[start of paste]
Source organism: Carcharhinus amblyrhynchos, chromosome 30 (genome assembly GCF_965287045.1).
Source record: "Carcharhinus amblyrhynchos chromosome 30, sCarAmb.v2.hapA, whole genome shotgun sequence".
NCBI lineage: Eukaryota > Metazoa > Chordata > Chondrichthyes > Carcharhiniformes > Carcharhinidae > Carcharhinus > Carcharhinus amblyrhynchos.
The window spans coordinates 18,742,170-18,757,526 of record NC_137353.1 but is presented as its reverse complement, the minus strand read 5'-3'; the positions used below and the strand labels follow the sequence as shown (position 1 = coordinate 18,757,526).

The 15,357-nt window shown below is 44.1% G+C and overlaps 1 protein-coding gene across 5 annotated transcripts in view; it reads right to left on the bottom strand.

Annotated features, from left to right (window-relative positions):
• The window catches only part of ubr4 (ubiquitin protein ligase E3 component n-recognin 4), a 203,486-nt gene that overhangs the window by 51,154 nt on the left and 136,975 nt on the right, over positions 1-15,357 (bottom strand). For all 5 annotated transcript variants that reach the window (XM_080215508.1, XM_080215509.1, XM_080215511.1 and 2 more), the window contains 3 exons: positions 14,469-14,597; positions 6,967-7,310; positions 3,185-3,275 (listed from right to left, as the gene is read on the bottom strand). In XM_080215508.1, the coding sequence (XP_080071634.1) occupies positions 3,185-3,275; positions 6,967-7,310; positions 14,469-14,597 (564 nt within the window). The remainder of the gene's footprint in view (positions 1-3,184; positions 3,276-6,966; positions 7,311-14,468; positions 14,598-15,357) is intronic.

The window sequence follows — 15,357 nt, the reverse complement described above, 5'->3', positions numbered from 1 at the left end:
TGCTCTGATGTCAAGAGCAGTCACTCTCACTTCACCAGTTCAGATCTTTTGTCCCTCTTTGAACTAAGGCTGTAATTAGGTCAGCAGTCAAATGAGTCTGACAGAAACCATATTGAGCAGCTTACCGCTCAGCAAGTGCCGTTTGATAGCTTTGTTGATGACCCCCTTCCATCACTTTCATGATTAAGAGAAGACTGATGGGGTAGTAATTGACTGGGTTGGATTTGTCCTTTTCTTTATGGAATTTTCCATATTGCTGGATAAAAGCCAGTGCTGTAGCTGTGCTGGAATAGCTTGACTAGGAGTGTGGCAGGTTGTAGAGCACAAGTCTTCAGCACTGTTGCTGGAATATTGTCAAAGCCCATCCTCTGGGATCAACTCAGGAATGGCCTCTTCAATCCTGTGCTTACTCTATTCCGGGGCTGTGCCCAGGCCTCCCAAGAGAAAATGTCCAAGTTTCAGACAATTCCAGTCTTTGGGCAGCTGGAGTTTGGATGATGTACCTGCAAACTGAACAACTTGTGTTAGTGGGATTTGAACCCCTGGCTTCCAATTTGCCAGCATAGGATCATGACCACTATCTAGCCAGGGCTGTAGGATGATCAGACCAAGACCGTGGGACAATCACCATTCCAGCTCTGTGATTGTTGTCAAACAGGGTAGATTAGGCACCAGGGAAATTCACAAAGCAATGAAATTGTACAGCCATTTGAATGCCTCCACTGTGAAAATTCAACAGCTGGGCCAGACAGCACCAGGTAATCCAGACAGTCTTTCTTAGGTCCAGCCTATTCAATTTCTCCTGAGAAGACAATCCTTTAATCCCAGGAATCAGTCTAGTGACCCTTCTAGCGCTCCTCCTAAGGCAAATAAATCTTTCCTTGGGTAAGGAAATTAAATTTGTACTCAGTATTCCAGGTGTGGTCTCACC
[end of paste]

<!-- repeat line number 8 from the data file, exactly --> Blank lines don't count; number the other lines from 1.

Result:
The window sequence follows — 15,357 nt, the reverse complement described above, 5'->3', positions numbered from 1 at the left end: